On June 17, 1775, the American Revolution began in earnest with the Battle of Bunker Hill.

Since the skirmishes at Lexington and Concord in April of that year, a hodge-podge of New England militia had gathered outside of Boston to prevent the British from maneuvering, leaving the Royal Navy the only means of evacuation. The British commander, Thomas Gage, had no intention of leaving Boston, however, and was soon reinforced with more men and officers from Britain.

Meanwhile, the Second Continental Congress was meeting in Philadelphia, keeping a close eye on events in New England. While many did not yet favor independence, most representatives to the Congress recognized the necessity of defending themselves from British aggression. To that end, on June 14 the Congress voted to merge the militias into a Continental Army. George Washington, a man of military experience and, critically, a southerner, was chosen to lead the Army.

Events moved rapidly, and before Washington could arrive in Boston to take command Gage decided to act. Pressed by his subordinate commanders William Howe, John Burgoyne and Henry Clinton, Gage considered an attack upon Dorchester Heights, south of the city. On June 16, however, the Colonials began fortifying the Charleston Peninsula to the north across the harbor from Boston.

According to historians James Kirby Martin and Mark Edward Lender in their book "A Respectable Army: The Military Origins of the Republic, 1763-1789," "The New Englanders planned to fortify Bunker Hill, but instead, for some inexplicable reason they threw up their most extended works on Breed's Hill, which was lower than Bunker and closer to the enemy in Boston. Seeing the works early on June 17, the British commanders prepared for action."

Roughly 2,500 redcoats were ferried across the bay and landed on the peninsula. The American commanders William Prescott and Israel Putnam, short of ammunition and only too aware of their army's lack of discipline, commanded roughly the same number. The Colonials waited as the British approached. How would the American mob, armed mostly with hunting muskets without bayonets and with few men experienced in war, fare against the greatest fighting force in the world?

In his book "The American Revolution" historian Bruce Lancaster wrote, “By logic and precedent, the Americans should have loosed one ragged, scattered volley, and then fled. Something inexplicable, the true miracle of June 17, kept them steady. In the redoubt a gray-haired farmer prayed aloud, 'I thank thee, O Lord, for sparing me to fight this day. Blessed be the name of the Lord.' And he and his fellows waited, incredibly patient, fighting back hot terror as the redcoats came on, closer, closer.”

There is some controversy over who uttered the famous phrase, “Don't fire until you see the whites their eyes,” with different eyewitness attributing it to Prescott, Putnam or other commanders. When the colonials finally did let loose their volley, it proved devastating for the British. The first redcoat assault upon Breed's Hill was repulsed, then the second. Only on the third attempt did the British manage to dislodge the colonials from their position.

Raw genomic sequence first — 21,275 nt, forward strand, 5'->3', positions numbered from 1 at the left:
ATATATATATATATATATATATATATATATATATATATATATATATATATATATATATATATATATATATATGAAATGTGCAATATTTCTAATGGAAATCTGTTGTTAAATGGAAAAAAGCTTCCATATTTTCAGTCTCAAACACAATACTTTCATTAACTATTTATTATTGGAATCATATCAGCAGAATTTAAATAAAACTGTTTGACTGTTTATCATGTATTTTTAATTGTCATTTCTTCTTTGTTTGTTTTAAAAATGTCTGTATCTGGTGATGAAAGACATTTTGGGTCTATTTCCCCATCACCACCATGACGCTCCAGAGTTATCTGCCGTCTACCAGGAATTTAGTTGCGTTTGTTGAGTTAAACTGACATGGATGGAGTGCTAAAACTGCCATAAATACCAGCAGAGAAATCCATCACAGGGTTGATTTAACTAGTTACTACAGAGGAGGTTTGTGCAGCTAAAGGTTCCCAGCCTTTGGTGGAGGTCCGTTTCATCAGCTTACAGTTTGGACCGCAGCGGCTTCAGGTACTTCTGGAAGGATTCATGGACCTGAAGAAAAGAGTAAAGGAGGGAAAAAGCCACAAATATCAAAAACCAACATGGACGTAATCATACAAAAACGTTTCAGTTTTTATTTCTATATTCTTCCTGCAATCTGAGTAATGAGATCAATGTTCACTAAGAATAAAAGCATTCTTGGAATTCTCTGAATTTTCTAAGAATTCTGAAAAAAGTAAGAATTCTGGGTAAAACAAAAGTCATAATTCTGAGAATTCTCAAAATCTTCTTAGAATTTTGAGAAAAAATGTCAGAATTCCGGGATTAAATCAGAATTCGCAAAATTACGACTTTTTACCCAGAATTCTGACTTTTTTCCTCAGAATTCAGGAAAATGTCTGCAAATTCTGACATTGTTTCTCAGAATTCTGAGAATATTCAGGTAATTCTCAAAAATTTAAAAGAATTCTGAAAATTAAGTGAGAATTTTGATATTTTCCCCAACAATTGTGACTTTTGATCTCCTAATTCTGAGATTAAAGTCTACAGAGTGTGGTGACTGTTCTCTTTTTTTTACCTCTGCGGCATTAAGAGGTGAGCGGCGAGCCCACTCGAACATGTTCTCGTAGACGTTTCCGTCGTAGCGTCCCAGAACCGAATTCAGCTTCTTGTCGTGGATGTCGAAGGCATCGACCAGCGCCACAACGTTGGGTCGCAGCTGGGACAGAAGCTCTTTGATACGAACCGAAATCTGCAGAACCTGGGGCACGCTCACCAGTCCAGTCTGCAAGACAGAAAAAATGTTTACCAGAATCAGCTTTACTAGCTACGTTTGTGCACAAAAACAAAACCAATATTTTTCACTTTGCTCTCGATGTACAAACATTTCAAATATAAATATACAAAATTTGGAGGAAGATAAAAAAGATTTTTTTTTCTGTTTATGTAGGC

It was a Pyrrhic victory, however. Though the British took the ground, and thus technically were the victors, their losses were catastrophic. The British lost 1,054 men killed or wounded, more than 40 percent of their fighting force. The Americans lost 411 men, roughly 30 percent of their force. Though the battle was lost, Americans soon took heart that they had permanently dispelled the myth of British military superiority. And the British realized that the pacification of America would not be a cakewalk.

The British General Howe noted that the battle was “a dear bought victory” and that “another such would have ruined us.” Historians Robert W. Coakley and Stetson Conn wrote that the Battle of Bunker Hill “went far to create the American tradition that the citizen-soldier when aroused is more than a match for the trained professional.”

Unfortunately, the dispute didn't end there and the American Revolution continued until the Treaty of Paris was signed in 1783. By that point, the colonies were united in their determination for a free and independent nation.

A bit of speculation: Had the Battle of Bunker Hill gone differently, and Breed's Hill held, what if in its aftermath the British agreed to negotiate for colonial seats in the House of Commons? Perhaps America would have never become its own nation.

Cody K. Carlson holds a master's degree in history from the University of Utah and currently teaches at Salt Lake Community College. He is also the codeveloper of the popular History Challenge iPhone/iPad apps. Email: ckcarlson76@gmail.com